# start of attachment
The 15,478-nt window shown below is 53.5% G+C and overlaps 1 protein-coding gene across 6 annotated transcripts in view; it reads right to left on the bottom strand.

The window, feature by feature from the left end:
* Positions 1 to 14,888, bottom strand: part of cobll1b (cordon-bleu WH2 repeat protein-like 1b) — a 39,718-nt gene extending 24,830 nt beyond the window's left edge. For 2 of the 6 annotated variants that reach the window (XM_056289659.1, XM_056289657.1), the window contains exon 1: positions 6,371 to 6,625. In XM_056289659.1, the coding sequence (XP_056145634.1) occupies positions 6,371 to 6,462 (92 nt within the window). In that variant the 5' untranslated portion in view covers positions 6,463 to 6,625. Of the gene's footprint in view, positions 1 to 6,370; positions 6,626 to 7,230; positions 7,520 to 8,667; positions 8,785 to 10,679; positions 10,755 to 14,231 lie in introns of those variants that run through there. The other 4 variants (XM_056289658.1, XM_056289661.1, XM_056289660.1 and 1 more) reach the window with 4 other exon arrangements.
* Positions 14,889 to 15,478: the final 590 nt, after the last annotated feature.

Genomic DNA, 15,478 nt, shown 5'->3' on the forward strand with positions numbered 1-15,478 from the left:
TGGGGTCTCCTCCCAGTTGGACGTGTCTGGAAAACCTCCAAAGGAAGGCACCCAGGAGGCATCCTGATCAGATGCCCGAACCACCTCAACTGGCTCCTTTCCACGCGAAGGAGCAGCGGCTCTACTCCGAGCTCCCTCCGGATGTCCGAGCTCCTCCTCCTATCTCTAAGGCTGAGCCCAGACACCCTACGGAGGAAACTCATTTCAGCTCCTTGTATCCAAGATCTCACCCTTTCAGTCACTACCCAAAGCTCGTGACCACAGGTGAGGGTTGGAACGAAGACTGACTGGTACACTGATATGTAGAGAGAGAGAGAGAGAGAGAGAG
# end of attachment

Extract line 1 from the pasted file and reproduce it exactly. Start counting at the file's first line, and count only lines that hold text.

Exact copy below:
The 15,478-nt window shown below is 53.5% G+C and overlaps 1 protein-coding gene across 6 annotated transcripts in view; it reads right to left on the bottom strand.